1 year ago

Some credit for postwar auto styling changes must go to the design of military vehicles – specifically tanks, for which unibody construction was created. Body by Fisher, so to speak. Before the war, auto design was directly descended from carriage design – a wheeled platform with a box on top, often wood-framed. Roll it and die in an exploding mess of wood and sheet metal. After the war, autos became rigid cross-braced boxes with wheels attached, the direct result of tank design and construction.

Mitch Williams
Mitch Williams
1 year ago

Ok, ok, ok, blah blah “ponton” super neat. Fine work, Jason.

Can we talk about that Ford OSI 20M TS? Rawr. Want.

Freelivin2713
Freelivin2713
1 year ago

Interesting! I never thought about this

Just Jeepin’
Just Jeepin’
1 year ago

Willys-Overland went from swoopy to boxy during WWII. I met someone who said that they lost (to Ford) their employees who knew how to work with curved metal, but I have no idea how accurate that is.

Nlpnt
Nlpnt
1 year ago
Reply to  Just Jeepin’

The usual story is that they were dependent on contractors for stamping out body panels, and most of the automotive ones were sewn up by the Big 3. Hence the Jeep wagon and its’ pickup, van and Jeepster derivatives being designed so they could be stamped out in a refrigerator factory if necessary.

CuppaJoe
CuppaJoe
1 year ago

How about Jeep Wrangler? Still carrying the torch of the early slab style design with a narrow front, separating fenders, and running boards. Even the modern 4-door wrangler with a hardtop resembles a square version of Ford Taunus and similar pre-war cars.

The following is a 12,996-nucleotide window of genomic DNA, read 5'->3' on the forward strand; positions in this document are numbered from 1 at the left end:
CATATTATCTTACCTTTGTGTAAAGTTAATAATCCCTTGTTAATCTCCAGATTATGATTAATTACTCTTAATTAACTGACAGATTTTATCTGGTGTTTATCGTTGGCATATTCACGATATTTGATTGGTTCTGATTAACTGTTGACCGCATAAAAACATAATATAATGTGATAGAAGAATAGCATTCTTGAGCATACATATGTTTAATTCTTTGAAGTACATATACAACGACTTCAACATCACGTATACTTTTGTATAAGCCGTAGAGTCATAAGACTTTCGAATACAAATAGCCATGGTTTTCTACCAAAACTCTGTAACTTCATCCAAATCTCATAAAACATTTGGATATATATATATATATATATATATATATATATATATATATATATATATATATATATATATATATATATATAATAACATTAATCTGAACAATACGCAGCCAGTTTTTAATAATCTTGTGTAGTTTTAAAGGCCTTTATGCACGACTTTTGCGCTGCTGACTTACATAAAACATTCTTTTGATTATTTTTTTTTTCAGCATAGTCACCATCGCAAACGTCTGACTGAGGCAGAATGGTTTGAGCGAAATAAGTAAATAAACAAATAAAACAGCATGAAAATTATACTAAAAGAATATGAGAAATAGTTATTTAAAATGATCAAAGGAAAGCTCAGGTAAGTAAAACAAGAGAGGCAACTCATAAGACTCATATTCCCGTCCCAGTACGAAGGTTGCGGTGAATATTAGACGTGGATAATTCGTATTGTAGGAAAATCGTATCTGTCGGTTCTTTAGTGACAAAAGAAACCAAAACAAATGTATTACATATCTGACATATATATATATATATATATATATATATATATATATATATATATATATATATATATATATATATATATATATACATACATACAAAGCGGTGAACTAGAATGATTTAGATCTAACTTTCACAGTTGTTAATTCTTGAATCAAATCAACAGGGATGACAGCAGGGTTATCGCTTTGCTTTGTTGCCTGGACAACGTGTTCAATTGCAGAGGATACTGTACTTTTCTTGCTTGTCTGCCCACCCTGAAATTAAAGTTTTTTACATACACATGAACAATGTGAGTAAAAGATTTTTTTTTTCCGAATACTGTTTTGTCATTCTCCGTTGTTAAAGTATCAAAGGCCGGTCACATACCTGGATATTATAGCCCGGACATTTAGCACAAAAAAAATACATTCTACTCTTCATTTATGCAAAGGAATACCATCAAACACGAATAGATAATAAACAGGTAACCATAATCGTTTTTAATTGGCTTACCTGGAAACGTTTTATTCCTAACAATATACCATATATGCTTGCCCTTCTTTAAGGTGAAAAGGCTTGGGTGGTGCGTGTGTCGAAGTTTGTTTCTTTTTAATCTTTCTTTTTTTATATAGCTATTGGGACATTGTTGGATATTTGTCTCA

ProudLuddite
ProudLuddite
1 year ago

Good article, as an old sports car guy I think about the 1950s when the separate fender very pre-war looking MG TF was being sold at the same time as the must have looked like a spaceship Austin Healey 100. The 100 looks more like a modern Miata than the the MGs that were sold alongside it 50 years ago.

Second the other interesting thing is longer, lower wider. With all the complaints about modern vehicles heights it is interesting to note that cars used to be tall, then the got low in the late 50s and 60s. Look at the immediate postwar domestics, they look (in profile) more like a modern CUV than a 60s or 70s sedan or wagon.

Nlpnt
Nlpnt
1 year ago
Reply to  ProudLuddite

I strongly believe that at an even 50″ high the Ford Pinto was the lowest car ever marketed as a “sedan”. (Chevy Vega hatchbacks were also 50″ but sold as sporty coupes, Vega sedans as well as Pinto and Vega wagons were 52″ tall).

Mr Sarcastic
Mr Sarcastic
1 year ago

Funny thing on every single one the older model looks better. I would bet after WWII they had to keep expenses low so no new miracles. But by the 50s elements of car building allowed bigger bodies to be one piece instead of all bolt on parts. So something new minimalist design. I bet the Bishop knows a lot more and could explain how design change based on new available stuff

Flinched
Flinched
1 year ago

The 1947 Cisitalia 202 is considered to be the first to use this design. Ford, The People’s Car and others copied the look.

Chris D
Chris D
1 year ago
Reply to  Flinched

The Cisitilia 202 is a stunningly beautiful car, and would have looked modern two decades later.

Theotherotter
Theotherotter
1 year ago
Reply to  Flinched